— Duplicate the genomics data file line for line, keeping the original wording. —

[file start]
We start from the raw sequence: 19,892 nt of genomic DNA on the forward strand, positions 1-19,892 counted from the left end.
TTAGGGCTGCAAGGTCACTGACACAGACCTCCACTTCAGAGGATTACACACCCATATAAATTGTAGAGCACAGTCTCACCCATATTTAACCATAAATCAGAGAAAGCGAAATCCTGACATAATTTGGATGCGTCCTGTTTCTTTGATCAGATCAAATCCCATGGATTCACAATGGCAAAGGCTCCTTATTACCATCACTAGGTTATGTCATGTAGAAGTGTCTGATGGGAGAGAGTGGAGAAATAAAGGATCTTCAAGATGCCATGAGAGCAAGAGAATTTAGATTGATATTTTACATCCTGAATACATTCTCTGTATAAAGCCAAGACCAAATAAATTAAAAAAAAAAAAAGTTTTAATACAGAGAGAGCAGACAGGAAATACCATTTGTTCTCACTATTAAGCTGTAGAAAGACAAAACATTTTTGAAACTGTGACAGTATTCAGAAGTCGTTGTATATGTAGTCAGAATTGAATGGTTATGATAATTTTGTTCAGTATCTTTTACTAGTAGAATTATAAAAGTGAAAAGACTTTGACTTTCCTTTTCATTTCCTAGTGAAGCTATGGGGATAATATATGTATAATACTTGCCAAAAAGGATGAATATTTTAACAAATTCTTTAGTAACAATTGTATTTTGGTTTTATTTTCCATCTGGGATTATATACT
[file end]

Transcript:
We start from the raw sequence: 19,892 nt of genomic DNA on the forward strand, positions 1-19,892 counted from the left end.
TTAGGGCTGCAAGGTCACTGACACAGACCTCCACTTCAGAGGATTACACACCCATATAAATTGTAGAGCACAGTCTCACCCATATTTAACCATAAATCAGAGAAAGCGAAATCCTGACATAATTTGGATGCGTCCTGTTTCTTTGATCAGATCAAATCCCATGGATTCACAATGGCAAAGGCTCCTTATTACCATCACTAGGTTATGTCATGTAGAAGTGTCTGATGGGAGAGAGTGGAGAAATAAAGGATCTTCAAGATGCCATGAGAGCAAGAGAATTTAGATTGATATTTTACATCCTGAATACATTCTCTGTATAAAGCCAAGACCAAATAAATTAAAAAAAAAAAAAGTTTTAATACAGAGAGAGCAGACAGGAAATACCATTTGTTCTCACTATTAAGCTGTAGAAAGACAAAACATTTTTGAAACTGTGACAGTATTCAGAAGTCGTTGTATATGTAGTCAGAATTGAATGGTTATGATAATTTTGTTCAGTATCTTTTACTAGTAGAATTATAAAAGTGAAAAGACTTTGACTTTCCTTTTCATTTCCTAGTGAAGCTATGGGGATAATATATGTATAATACTTGCCAAAAAGGATGAATATTTTAACAAATTCTTTAGTAACAATTGTATTTTGGTTTTATTTTCCATCTGGGATTATATACT